It can be translated in two ways, according to the emphasis you want to give to the sentence:
*PURCHÉ [congiunzione subordinante condizionale] "Ad Aekke Naekkepenn non sarà fatto alcun male, purchè tu risponda alle mie domande" = "As long as you answer my questions, Aekke Naekkepenn will not be hurt".
In this case, the emphasis is all on the condition. If the condition is not met, * will happen. In this case "Provided that/If you answer my questions, A.N. will not be hurt"
*FINCHÉ [congiunzione subordinante temporale] "Finchè rispondi/risponderai alle mie domande, non farò del male ad Aekke Naekkepenn" = "As long as you answer to my questions, I will not hurt Aekke Naekkepenn".
As you may notice, "finchè" underlines the duration of the event and is a synonim of "until, while" ("while you are answering my questions, A.N. will not be hurt" or "until you answer my questions, A.N. will not be hurt).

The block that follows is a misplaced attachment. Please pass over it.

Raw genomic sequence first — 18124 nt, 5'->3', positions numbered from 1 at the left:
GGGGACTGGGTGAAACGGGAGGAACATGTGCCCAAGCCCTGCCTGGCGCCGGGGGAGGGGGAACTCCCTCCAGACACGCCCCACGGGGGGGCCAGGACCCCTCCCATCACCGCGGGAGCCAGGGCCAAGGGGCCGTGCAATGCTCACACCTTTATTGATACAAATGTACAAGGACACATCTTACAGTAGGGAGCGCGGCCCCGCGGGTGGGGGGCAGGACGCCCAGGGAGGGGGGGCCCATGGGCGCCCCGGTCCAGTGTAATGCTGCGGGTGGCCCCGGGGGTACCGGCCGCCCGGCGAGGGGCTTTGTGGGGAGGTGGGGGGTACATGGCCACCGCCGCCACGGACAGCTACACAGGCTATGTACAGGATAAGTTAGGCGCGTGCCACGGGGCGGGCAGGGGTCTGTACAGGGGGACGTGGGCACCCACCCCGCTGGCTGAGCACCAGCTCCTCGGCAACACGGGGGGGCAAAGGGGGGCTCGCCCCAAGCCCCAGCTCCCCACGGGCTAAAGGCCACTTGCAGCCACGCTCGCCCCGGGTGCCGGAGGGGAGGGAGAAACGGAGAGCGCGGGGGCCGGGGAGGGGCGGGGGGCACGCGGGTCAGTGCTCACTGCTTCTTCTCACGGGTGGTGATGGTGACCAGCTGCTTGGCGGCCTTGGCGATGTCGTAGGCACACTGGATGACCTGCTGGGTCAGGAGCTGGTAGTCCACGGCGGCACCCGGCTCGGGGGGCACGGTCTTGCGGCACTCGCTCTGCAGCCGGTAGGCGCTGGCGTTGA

As I wrote those are not stand-alone conjunction but they are used to build secondary sentences, so you need a main clause to link them to. Unless you are answering to someone who "offered" you the main clause...
-"Mamma, posso andare a giocare con Aekke Naekkepenn?"
-"Sì, purché tu faccia tutti i tuoi compiti!" [condition] "No, finché non hai finito tutti i tuoi compiti" [time]
AND, PLEASE, ANSWER TO HER QUESTIONS OR THEY WILL HURT ME!